Utah’s largest AIDS and HIV assistance program to help obtain medications and other services is closing its services to new applicants, said Mike Lowe, the AIDS Drug Assistance Program administrator.
The program, which is funded by the Ryan White Part B funds from the federal government, received less funding than expected and in order to compensate for the budget shortfalls, no new applicants are being accepted for now, Lowe said.
Currently, there are about 475 participants in the program that helps provide funds for medications, which can cost HIV-positive and AIDS patients thousands of dollars a month, Lowe said.
“I don’t know and wouldn’t even try to guess when the program will open again for new participants,” Lowe said.
However, an appeal is being made to the Health Resource and Service Administration and if more funds are obtained, the program might be able to start accepting applicants sometime in the near future, Lowe said.
“We should know about those funds by June and we will have another reassessment of the funding next month,” Lowe said. “We hope to be able to open the program again with the HRSA funds. But we won’t know for a while and until then, we just have to go with the worst-case scenario.”
A waiting list is being developed for people who are not currently on the program and still need some assistance, however, there is no time frame for how long that list will be, he said. Also, to qualify for the waiting list, the full application process must be followed and the wait could be extensive, he said.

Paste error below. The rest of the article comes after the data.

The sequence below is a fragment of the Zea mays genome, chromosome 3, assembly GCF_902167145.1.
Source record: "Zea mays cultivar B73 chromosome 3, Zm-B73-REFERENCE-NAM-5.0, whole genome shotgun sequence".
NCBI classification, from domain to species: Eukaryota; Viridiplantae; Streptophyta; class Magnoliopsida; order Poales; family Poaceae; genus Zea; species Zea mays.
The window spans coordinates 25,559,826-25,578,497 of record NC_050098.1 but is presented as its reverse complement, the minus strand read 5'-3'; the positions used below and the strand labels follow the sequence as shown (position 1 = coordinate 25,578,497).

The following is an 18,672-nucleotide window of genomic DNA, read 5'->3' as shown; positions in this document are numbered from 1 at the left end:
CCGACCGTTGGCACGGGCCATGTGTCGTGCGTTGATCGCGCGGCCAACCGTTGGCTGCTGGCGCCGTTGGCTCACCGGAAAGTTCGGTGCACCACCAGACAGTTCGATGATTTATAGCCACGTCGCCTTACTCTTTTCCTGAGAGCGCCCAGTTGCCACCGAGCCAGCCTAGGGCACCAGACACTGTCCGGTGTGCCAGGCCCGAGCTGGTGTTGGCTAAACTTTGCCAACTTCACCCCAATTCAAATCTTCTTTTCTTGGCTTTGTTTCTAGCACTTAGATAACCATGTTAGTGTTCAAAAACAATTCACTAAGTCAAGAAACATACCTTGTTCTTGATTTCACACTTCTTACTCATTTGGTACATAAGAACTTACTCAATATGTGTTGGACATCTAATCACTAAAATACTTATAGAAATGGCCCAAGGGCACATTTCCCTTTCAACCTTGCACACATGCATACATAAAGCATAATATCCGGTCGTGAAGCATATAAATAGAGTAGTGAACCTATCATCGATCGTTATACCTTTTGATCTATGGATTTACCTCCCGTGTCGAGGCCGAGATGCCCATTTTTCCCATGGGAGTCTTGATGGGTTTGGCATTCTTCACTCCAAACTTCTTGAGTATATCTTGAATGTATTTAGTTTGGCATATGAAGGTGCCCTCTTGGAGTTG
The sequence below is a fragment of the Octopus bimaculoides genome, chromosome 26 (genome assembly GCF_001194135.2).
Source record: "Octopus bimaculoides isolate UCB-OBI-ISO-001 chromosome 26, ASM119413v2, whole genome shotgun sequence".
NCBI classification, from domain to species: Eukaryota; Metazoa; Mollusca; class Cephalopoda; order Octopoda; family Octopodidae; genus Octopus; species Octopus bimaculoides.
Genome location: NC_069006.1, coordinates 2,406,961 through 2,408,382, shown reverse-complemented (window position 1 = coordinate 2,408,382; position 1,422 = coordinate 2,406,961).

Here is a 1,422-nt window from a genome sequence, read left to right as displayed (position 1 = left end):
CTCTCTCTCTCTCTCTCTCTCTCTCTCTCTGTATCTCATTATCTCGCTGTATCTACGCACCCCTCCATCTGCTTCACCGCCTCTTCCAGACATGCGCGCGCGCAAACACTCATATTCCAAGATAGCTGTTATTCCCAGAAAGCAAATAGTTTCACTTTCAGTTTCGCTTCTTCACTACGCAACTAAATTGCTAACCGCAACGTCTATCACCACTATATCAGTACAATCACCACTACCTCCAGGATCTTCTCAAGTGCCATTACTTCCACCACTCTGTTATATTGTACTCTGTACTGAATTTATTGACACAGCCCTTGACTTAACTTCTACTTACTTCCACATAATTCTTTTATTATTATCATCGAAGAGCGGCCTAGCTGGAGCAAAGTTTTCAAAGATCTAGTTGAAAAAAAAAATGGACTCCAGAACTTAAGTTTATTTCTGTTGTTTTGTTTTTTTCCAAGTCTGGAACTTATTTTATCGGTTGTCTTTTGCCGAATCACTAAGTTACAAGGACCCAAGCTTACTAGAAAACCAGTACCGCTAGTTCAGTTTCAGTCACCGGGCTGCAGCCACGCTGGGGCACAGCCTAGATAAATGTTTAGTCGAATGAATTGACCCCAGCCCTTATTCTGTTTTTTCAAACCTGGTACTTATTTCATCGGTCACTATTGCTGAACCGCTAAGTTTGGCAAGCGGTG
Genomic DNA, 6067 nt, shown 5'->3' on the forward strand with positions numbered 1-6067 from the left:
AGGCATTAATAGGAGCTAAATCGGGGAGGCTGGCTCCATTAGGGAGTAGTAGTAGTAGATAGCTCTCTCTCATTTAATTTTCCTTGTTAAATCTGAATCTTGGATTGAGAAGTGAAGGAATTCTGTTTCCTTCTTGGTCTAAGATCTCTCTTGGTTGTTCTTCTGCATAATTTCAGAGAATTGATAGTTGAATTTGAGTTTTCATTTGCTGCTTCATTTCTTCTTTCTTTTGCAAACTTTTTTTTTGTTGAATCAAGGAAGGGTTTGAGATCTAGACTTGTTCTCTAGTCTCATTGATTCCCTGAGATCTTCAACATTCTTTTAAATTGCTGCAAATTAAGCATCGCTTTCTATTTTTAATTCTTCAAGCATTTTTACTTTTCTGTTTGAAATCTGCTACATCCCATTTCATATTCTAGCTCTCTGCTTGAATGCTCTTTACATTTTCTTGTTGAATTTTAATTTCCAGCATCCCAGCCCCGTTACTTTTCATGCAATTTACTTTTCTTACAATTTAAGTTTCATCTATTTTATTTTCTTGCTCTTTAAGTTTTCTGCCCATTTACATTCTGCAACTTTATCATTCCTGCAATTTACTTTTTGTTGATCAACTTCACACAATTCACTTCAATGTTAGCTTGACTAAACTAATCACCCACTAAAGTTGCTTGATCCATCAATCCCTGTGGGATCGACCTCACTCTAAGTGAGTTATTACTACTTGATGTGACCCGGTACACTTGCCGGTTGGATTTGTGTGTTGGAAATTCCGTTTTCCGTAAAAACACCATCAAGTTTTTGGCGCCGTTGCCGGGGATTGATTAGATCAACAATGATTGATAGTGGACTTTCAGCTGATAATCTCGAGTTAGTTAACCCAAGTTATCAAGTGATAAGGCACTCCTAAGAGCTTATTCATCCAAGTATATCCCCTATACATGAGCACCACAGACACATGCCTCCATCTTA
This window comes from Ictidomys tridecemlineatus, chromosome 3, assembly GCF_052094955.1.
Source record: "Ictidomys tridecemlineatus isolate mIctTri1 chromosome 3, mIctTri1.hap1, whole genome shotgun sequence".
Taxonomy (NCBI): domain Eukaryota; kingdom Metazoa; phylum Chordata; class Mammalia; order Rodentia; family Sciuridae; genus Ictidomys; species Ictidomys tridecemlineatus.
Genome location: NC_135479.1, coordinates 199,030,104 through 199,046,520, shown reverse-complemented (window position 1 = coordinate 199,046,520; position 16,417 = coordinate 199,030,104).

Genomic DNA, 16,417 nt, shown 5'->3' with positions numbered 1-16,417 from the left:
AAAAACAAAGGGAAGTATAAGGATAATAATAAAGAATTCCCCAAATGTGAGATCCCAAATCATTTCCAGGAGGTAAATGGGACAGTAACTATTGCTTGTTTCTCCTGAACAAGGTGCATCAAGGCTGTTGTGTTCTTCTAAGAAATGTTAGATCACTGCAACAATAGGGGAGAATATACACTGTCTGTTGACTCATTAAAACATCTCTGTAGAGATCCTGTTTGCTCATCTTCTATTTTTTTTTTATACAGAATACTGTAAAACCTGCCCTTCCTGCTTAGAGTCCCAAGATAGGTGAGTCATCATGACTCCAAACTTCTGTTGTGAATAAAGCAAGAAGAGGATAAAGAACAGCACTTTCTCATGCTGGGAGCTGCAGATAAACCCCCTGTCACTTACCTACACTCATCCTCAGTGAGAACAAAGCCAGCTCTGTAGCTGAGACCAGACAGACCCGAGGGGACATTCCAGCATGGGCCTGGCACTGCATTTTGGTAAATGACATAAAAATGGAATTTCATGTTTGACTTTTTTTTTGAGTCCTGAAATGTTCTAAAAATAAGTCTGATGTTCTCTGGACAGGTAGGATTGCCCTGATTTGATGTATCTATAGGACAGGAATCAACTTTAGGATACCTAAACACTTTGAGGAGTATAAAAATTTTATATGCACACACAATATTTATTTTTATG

Because this is the only government-funded program in Utah, if people that are HIV-positive require assistance, they will have to seek financial aid from the patient assistance programs funded by the private pharmaceutical companies, Lowe said. The state of Utah provides some assistance to the ADAP program to pay for administrative costs, but there are no other government-funded programs that are geared specifically toward helping people with HIV and AIDS in Utah, he said.
“Those patient assistance programs take so much work to complete and are tough as hell to find,” said Toni Johnson, the executive director of the People with AIDS Coalition. “There are more than 3,000 people in Utah living with HIV or AIDS and that number just keeps rising. We can’t afford to cut the funding now. Not when we need it so much.”
The patient assistance programs can also require a lot of work to continue and some require a re-submission application every three months, Johnson said.
“This is really, really scary,” Johnson said.
It’s important to let local and national elected representatives know how important this program is for the community and urge the state and federal government to increase the funding for the ADAP and other similar programs, Johnson said.
“Getting money from the state is like pulling teeth, but we’ve all got to try,” Johnson said. “Email your legislators and let them know how important it is. Nothing is going to change unless we let them know that there’s a lot of people that are interested and need these programs.”
Because nearly all of the funding for the ADAP program comes from the federal government, seeking money from the state could help keep it running in the future, Johnson said.
“Mike (Lowe) and all the case workers are all fantastic and work so hard to help, I am just so sad to see the struggle that has to happen in order to get funding,” Johnson said.